The range for electric ferries is now 22 nautical miles, thanks to Denmark’s new E-Ferry Ellen. Norway is adding 60 electric ferries to its fleet over the next three years. Ironically, many of them will be powered by batteries manufactured by a company founded in BC. Electric ferries run in many countries, including Canada, China, Iceland, US and Sweden.

By 2022, BC Ferries plans to operate 6 “electric ready” ferries with hybrid diesel engines but does not plan to use onshore charging until some time in the future. This is unreasonable delay. In Scandinavia, ferries are rapidly being switched over to electricity. According to industry analysts, even a weak grid can charge batteries overnight. For example, Denmark’s E-Ferry Ellen gets fully charged overnight and topped up through the day at its home harbor in the time it takes cars to load and unload.

And it's cost effective. The E-Ferry Ellen cost approximately 40% more than traditional vessels but fuel costs are anticipated to be 40% less. According to Siemens, on average an electric vessel will pay for itself in five and a half years. After that, it increases profitability. Another recent study puts the payback period for an electric ferry at under 7 years with operational savings of 51.3% over the diesel-electric alternative. The Pacific Northwest’s reliance on cheap hydro power improves the case.

Someday, BC ferries and hydrogen

There’s still the problem of long runs which require molecular fuel - something you can put in the tank. So far, hydrogen is the most likely zero carbon solution for industries which require a supply of energy far from the electrical grid. To make hydrogen fuel, renewable energy which would other be spilled is used to split water into hydrogen and oxygen. Zero carbon hydrogen fuel (not to be confused with hydrogen fuel made from LNG) can be used for long range marine transport. Biofuels also show potential, but finding adequate supplies from sustainable non-food sources would be a challenge.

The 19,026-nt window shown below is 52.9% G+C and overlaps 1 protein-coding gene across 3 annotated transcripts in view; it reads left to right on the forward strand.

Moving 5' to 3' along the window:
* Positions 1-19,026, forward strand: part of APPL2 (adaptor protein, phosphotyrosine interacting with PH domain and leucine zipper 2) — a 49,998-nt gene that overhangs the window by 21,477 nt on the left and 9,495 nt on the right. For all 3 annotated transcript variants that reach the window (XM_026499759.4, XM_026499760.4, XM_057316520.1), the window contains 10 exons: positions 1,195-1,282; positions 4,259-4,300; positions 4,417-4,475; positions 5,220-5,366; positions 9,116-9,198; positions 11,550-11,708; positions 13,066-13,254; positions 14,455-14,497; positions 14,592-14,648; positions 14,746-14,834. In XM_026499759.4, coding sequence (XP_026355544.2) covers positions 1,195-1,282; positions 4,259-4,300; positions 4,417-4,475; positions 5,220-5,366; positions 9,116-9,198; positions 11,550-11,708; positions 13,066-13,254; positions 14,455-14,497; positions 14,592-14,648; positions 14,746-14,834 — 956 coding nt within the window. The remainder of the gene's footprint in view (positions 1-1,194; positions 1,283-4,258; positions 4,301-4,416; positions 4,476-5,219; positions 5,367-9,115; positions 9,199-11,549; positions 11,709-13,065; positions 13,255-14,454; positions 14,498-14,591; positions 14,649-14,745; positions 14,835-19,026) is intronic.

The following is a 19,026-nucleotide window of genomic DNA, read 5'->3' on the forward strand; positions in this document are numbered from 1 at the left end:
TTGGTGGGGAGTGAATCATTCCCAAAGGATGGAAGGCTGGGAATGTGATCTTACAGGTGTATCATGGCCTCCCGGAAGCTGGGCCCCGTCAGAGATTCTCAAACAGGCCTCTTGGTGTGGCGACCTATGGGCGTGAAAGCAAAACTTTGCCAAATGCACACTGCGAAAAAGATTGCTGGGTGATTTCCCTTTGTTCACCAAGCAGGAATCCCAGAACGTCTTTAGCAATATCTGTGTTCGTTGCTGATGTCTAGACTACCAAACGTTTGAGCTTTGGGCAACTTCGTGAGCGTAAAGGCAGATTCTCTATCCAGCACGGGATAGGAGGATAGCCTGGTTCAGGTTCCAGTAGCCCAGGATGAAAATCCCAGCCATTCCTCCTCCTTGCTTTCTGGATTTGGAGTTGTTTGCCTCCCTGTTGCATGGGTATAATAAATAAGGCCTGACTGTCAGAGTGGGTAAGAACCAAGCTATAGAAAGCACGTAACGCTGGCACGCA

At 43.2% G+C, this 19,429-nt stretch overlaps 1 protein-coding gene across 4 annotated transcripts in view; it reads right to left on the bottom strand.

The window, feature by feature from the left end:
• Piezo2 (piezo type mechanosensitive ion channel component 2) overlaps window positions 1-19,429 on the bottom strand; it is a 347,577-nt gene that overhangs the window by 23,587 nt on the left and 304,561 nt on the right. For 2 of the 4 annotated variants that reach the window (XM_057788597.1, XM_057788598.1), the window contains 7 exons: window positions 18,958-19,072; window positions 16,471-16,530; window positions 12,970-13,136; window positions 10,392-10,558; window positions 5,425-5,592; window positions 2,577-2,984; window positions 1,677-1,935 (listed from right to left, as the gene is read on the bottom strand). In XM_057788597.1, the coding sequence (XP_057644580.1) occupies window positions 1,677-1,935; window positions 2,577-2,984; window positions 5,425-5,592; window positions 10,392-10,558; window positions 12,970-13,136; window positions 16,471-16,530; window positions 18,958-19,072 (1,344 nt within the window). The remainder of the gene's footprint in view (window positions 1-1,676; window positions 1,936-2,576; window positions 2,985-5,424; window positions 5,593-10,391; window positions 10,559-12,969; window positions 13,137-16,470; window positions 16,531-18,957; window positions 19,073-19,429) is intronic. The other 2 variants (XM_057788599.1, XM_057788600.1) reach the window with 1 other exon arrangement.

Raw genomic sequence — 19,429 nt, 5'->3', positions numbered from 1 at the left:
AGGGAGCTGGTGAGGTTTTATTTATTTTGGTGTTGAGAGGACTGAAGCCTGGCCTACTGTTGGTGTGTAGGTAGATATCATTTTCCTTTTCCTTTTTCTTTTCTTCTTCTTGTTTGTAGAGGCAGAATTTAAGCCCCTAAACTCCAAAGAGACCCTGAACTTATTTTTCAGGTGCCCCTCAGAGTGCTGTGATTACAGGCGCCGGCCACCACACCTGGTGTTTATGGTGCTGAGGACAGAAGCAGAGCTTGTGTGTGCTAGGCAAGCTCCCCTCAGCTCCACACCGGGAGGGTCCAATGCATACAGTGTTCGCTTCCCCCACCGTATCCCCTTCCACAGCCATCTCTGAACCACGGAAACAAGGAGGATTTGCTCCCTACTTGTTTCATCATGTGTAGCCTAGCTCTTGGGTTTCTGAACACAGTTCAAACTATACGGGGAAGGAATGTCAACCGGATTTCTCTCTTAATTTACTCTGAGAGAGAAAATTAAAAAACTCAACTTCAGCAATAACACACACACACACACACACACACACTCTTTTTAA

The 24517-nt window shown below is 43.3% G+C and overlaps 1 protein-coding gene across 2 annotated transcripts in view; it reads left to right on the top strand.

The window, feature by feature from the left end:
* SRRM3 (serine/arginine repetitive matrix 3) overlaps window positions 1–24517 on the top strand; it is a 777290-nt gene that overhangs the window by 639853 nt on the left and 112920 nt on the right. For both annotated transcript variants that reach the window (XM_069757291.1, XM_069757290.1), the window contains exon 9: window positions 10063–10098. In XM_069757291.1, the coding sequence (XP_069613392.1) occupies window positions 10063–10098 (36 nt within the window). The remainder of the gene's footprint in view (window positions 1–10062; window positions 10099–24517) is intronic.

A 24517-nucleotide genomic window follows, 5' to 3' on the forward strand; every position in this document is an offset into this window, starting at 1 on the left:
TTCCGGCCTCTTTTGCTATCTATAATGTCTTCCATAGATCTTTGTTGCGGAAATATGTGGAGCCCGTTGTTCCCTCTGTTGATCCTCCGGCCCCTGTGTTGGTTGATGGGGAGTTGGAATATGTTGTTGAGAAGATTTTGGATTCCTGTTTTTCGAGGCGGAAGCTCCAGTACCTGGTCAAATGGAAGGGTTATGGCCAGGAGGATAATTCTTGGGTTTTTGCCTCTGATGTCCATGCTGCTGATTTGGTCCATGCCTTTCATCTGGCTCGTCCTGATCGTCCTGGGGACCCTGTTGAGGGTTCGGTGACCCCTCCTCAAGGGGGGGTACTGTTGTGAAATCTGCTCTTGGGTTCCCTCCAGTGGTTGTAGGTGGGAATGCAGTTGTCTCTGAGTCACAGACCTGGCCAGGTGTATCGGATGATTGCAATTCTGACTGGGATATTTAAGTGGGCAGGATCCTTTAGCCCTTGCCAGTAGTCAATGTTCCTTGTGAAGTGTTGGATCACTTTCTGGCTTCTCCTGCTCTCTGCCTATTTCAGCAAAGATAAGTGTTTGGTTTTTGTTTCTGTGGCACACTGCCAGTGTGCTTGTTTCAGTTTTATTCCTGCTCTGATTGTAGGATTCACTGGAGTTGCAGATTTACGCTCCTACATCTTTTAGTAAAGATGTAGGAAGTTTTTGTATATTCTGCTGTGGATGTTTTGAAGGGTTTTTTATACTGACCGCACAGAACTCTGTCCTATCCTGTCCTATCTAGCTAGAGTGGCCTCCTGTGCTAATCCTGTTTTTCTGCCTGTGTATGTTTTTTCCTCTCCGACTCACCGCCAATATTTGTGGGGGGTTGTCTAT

According to the Rocky Mountain Institute, hydrogen is the inevitable solution for “hard-to-abate” industry sectors (responsible for 40 percent of GHGs) where clean molecular energy can work in coordination with batteries. In plans to decarbonize marine industries enough to meet the Paris Accord, the Energy Transitions Commission relies on fuel cells using hydrogen and ammonia as fuel. It warns against overinvestment in LNG infrastructure because LNG cannot deliver complete decarbonization of shipping. Shell and the International Energy Agency also rely on hydrogen for decarbonizing the hard-to-abate sectors.

BC Ferries needs a plan based on data, not on gas industry disinformation. Rather than spend more taxpayer dollars on climate-harming LNG, BC Ferries could keep pace with other jurisdictions which are electrifying their ferries. In the longer term, hydrogen promises to be a truly zero carbon molecular fuel. It won't be a long wait: it will be implemented in Norway by 2021. Scotland is assessing its feasibility as well.

But it seems BC Ferries isn’t going to let scientific fact get in the way of LNG ferry expansion. Four more LNG ferries are under consideration.

To its credit, BC Ferries has implemented efficiencies such as low friction coatings to reduce hull resistance and modifications to hulls, rudders and propellers. In the MV Tanaka, braking charges batteries that power the thrusters. It has the world’s longest cable ferry. And it acknowledges the future for most of its ferries is electric.

The promotion of LNG as a climate solution by industry, and the embrace of LNG by governments, is a form of predatory delay: these institutions don't deny the need for change but they claim it is more prudent to invest a "cleaner" fossil fuel. But the research is in: LNG is more destructive to the climate than current marine fuels. This predatory delay has trickled down to BC Ferries' infrastructure decisions, causing it to prioritize LNG long-run ferries over electrification of short-run ferries. This is cheap in the short term but will require an expensive retool should BC Ferries get serious about climate mitigation. When tax money and ferry fares go to infrastructure which locks in climate damage, we all fund the remedy or suffer the consequences. The Province of BC needs to get real about carbon mitigation and stop promoting LNG, a known climate-failing fuel. If we sincerely want to beat climate change, the moment for on-shore charged electric ferries is now.